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Artifact: How to Influence People

Findings from the streets, files, and hard drives of New York.

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Excerpts from a sales manual given to personal trainers at the Sports Club LA, which has two locations in Manhattan.

1. Resolving Objections
Many trainers think that “handling” objections is much like going to war with the member. This is far from the truth. You do not want to, in any way, jeopardize the great rapport you have established with the member. The relationship comes first. If or when objections occur, you must use good human relations skills in resolving objections.

What is an Objection
1. Objections are a necessary part of the sales process and should be welcomed.
2. Objections express interest on the part of the member. (Member needs more information.)
3. Objections are actually a form of a buying signal.
4. If you don’t encounter objections during the process it could spell trouble!

2. How to deal with Objections Effectively
1. Hear the objection out.
2. Pause and think before you answer.
3. Ask for elaboration.
4. Use reflective listening skills.
5. Compliment the member on the objection.

Dale Carnegie Human Relations Principles
1. Begin in a friendly way.
2. Be sympathetic with the other person’s ideas and desires.
3. Never tell a person he or she is wrong.
4. The only way to get the best of an argument is to avoid it.
5. Make the other person happy about doing the things you suggest.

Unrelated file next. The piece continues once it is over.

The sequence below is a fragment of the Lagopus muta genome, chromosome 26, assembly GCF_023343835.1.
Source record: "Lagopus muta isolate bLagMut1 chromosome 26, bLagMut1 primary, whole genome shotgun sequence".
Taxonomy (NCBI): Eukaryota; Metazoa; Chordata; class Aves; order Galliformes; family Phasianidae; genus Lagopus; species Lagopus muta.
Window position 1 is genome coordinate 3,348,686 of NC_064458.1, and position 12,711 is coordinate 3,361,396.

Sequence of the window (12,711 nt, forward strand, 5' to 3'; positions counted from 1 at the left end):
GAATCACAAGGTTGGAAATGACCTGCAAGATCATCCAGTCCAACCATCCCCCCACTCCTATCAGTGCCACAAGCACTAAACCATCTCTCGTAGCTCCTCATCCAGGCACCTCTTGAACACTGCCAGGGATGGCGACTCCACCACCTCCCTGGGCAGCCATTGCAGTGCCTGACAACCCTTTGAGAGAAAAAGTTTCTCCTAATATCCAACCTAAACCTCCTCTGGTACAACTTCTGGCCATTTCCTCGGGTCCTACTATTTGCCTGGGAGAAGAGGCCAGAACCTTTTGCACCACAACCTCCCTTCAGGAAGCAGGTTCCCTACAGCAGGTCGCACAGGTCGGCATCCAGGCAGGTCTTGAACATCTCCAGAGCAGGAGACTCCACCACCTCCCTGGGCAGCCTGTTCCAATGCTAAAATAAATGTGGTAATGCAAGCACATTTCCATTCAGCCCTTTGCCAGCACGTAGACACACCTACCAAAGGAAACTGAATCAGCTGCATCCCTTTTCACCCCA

3. Here are some examples on how we could respond to different objections.
1. Member: “I think it is too expensive.”
Private Trainer: “I understand. Is there anything else besides the price that concerns you?”
or
Private Trainer: “I can appreciate that you think it’s too expensive. What are you thinking about spending?”

2. Member: “I am to [sic] busy. I’m out of town all the time.”
Private Trainer: “I can see how you can be so busy traveling for work. Can you possibly come in for a couple of sessions so I can show you a personalized training routine for when you are on the road?”

3. Member: “I want to try it on my own.”
Private Trainer: “That’s great! Do you feel that you have all the “tools” necessary for you to reach your specific goals within the time frame that you set for yourself?”

4. MOTIVE
“Now see yourself on your fishing boat in the South Pacific, 10 lbs. lighter, no back pain, relaxed, and reeling in the biggest Marlin you ever saw. You are capable of fighting with it for 1.5 hrs and you finally pull it up into the boat. WOW, what an experience.”
Evaluative Question“Isn’t this what you are dreaming about? Isn’t this your vision?”

COMMITMENT
“I’d love to be given the opportunity to work with you one-on-one. Would you consider working with me as your Private Trainer? We can get some great results together!”
Objection“It’s too expensive.”

Overcoming/Responding to Questions: “I can appreciate that you think it’s too expensive, Fred. Is there anything else about the private training services that concerns you?”

“Let me tell you, your friend Kathryn felt the same way about the cost. After all, she decided to give private training a shot. We have worked together 3 times a week for 7 months or so and she has felt and seen some great results, due to her consistency and commitment. As an example, she has lost 20 lbs. of body fat and gained 3 lbs. in lean body mass. In fact, she has also gained a true liking to both the exercise and eating strategy “lifestyle.” [sic]

“Aren’t these the things you are looking for?”

“Which day is better for you to get started? Wednesday or Friday?”

FOLLOW-UP
Send a thank you note and/or make a phone call.


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